Abyssinian: A Gospel Celebration
Google “Vincent Gardner Bethel High School.” You’ll be directed to the Daily Press website and an article from May 1991, about the District VIII Jazz Festival. There you’ll learn that Vincent Gardner “was named top soloist of the day for the best improvised solo.”
“I don’t remember that at all!” he laughed when I called him over Labor Day weekend. “I was fortunate to come along when I did and have some good people that taught me.”
Since that time, Vincent Gardner has made a name for himself as one of the top trombonists in jazz. He’ll get a chance to visit his hometown when the Jazz at Lincoln Center Orchestra comes to Chrysler Hall on Saturday, October 5, to perform director Wynton Marsalis’ Abyssinian: A Gospel Celebration. It’s the headline event of a three-day “Gospel and Jazz Celebration Weekend” presented by the Virginia Arts Festival.
“I moved to Virginia when I was five,” he said. “We moved down there because my mother got a job at Hampton and my father got a job at Norfolk State. My mother ended up staying at Hampton for over thirty years.”
In fact, his mother, Dr. Effie Gardner, retired as Chair of the Department of Music at Hampton University. His father, Dr. Burgess Gardner, was Director of Jazz Studies at NSU. His older brother Derrick is a highly regarded trumpeter and professor of jazz performance at the University of Manitoba.
“My father and brother both played trumpet,” he said, “and I didn’t want to play trumpet too. When I had to pick an instrument in middle school, I just checked the next one down from trumpet and it was trombone.
“I love the trombone. It’s a vocal instrument; it sounds like a person’s voice and it’s in the range of the male voice. The natural glissandos and slides that it does are just like people talk or sing. And that’s the way I try to play it, as vocal as possible.”
Like many a young man, sports competed with music for his attentions.
“I played football and ran track for Bayside High School while we were living in Virginia Beach, then I ran track for Bethel in my junior year. But then I got serious about music.
“If we hadn’t moved to Hampton, I don’t know if I’d be playing jazz. I was in the Hampton All-City Jazz Band. The director was Al Morris. He was the one who really got me started playing jazz. Even though I was from a musical family, I wasn’t playing jazz; I was just in marching band and concert band. I didn’t really take music seriously before that. It was always a part of me but I wasn’t serious about it. Al Morris was the catalyst. He gave me my first J. J. Johnson record. And that’s what really lit the fire.”
He planned to follow his brother to Hampton University, but another opportunity came his way that was hard to pass up:
“I was in the McDonald’s All-American Band in my senior year in high school. That was the first time I was in a band full of musicians of that caliber. They picked the two top musicians from each state and everybody could play. I’d never been around that many people my age who were playing better than I was and had been serious about music for much longer than me. It was inspirational. The seriousness of that environment helped to push me along.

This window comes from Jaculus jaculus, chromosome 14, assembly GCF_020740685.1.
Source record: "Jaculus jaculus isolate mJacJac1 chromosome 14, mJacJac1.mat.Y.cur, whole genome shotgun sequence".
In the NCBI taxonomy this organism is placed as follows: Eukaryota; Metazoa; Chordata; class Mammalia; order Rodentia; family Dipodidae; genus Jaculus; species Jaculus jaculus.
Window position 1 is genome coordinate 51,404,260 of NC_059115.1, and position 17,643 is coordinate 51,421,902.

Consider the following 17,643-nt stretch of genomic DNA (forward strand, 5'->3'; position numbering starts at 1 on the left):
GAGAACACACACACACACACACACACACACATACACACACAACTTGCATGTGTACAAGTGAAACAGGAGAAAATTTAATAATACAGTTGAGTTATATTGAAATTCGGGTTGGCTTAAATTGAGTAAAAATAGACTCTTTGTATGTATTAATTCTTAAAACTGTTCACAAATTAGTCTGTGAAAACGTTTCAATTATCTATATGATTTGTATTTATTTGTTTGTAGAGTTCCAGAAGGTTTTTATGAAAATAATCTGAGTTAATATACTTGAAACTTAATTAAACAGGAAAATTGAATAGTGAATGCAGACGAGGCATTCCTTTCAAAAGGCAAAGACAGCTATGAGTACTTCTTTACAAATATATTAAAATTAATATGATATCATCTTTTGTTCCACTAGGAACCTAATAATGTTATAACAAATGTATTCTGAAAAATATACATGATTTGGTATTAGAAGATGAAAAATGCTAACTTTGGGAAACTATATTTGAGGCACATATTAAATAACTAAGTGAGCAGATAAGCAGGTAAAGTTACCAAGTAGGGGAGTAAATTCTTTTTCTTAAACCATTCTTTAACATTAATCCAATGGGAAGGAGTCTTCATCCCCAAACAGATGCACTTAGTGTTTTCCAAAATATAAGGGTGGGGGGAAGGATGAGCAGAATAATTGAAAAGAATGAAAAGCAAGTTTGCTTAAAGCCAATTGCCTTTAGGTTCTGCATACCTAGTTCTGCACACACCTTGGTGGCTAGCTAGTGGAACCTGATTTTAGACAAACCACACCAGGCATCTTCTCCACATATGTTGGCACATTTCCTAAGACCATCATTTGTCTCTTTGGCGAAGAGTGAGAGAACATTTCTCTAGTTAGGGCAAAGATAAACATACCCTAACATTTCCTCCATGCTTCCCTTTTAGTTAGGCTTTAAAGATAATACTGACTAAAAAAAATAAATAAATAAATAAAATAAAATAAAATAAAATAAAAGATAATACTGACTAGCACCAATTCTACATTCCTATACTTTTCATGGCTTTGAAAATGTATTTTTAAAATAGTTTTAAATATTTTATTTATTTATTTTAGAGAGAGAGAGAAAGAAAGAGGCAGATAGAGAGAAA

“The directors of the McDonald’s band were the band staff at Florida A&M. That’s how I met them. Before that, I was going to Hampton. It was set in stone. The McDonald’s band was around May of 1991, and by June I had made my mind up that I was going to Florida A&M. By July I was there for the pre-marching band.”
He spent three years with that famed college band, but felt he was not getting the jazz education he sought:
“A&M is a marching band school, so musically it wasn’t giving me what I needed. Socially I was having a great time! But musically I wasn’t getting as far as I wanted to go. It just so happened that two hours down the road in Jacksonville there was a guy named Bunky Green at the University of North Florida. He’s an alto player who was a friend of my father’s from Chicago. He was chair of jazz studies at UNF and he said, ‘send him over here and we’ll take care of him.’ I learned so much from him. He would just gesture me into his office and start playing. There was no talking. I would start playing and there was such a lesson playing with him and listening to him. It was more than anything you could have put into a curriculum anywhere.”
He met Wynton Marsalis while in college and kept in touch until he moved to New York, where Derrick was playing with the Count Basie Orchestra.
“Occasionally I would sub in the [Jazz at Lincoln Center] band,” he said, “or when they needed an extra trombone they would call me. I wasn’t in the band, but I was a member of the family. When Wyclef Gordon left the band in 2000, Wynton called and asked me to take his place. There’s no way I could’ve known it would progress like that but it worked out perfectly.
“There’s never been a group in history like this band where every single person is a master musician, every single person is a great teacher, every single person is a leader of their own band. But everybody decided to put their collective energy into this and create music together. I feel privileged to be a part of it. I enjoy every second.”
Abyssinian: A Gospel Celebration
Jazz at Lincoln Center Orchestra
with Wynton Marsalis and Chorale Le Chateau